Simple logic: When your opponent’s in the process of making a mistake, get out of his way. Krauthammer’s theory is that letting The One address Congress that night would have made him look petty (or rather, pettier than usual) while setting up the GOP field for a sweet Obama pile-on at the debate immediately afterwards. I’ll add another reason — by sharing the headlines with the Republican primary the next morning, the political reach of the speech would have been minimized. That’s especially true if two of the candidates get in an argument or something else worthy of cable-news rotation happens. O’s taking a bigger risk by trying to compete with the debate than he would be by giving the speech on Tuesday night.
Even so, I disagree for two reasons. One: The debate won’t be any more of an Obama pile-on after the speech than it would be if there was no speech at all. Perry and Romney are going to hammer O on jobs because that is, after all, their core message. And then they and Bachmann are going to hammer each other because they are, after all, competing for the nomination and looking to weaken each other. If the debate follows the speech, maybe you’ll get 30 minutes of Obama-bashing instead of 20 minutes. Not significant. Two: I actually don’t want Obama to have to compete for media attention on this. My expectations for the speech are sub-zero but the risk of a new recession is so grave that if the president wants our full attention on it, he should have it. It’s easily the biggest challenge facing the country right now; if a joint address to Congress is a step towards legislation that’ll start the economy growing again, then let’s do that without any political distractions. Of course, if The One thought the same way, he never would have asked to speak opposite the debate in the first place. So why did he? Read this post if you missed it a few hours ago.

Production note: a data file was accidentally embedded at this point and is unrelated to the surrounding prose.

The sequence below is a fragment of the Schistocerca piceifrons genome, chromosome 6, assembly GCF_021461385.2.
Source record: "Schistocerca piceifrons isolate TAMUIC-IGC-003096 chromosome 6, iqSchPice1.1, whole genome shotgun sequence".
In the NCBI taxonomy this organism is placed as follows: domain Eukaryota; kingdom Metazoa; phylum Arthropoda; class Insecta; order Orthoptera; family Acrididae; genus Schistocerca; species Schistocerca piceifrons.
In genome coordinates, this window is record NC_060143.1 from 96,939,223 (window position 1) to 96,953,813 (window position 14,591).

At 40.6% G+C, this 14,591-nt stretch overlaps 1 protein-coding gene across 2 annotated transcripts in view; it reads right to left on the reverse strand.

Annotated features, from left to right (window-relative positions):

According to Chuck Todd, the White House and Boehner’s office are chatting now about a new date and time. Stay tuned. Click the image to watch.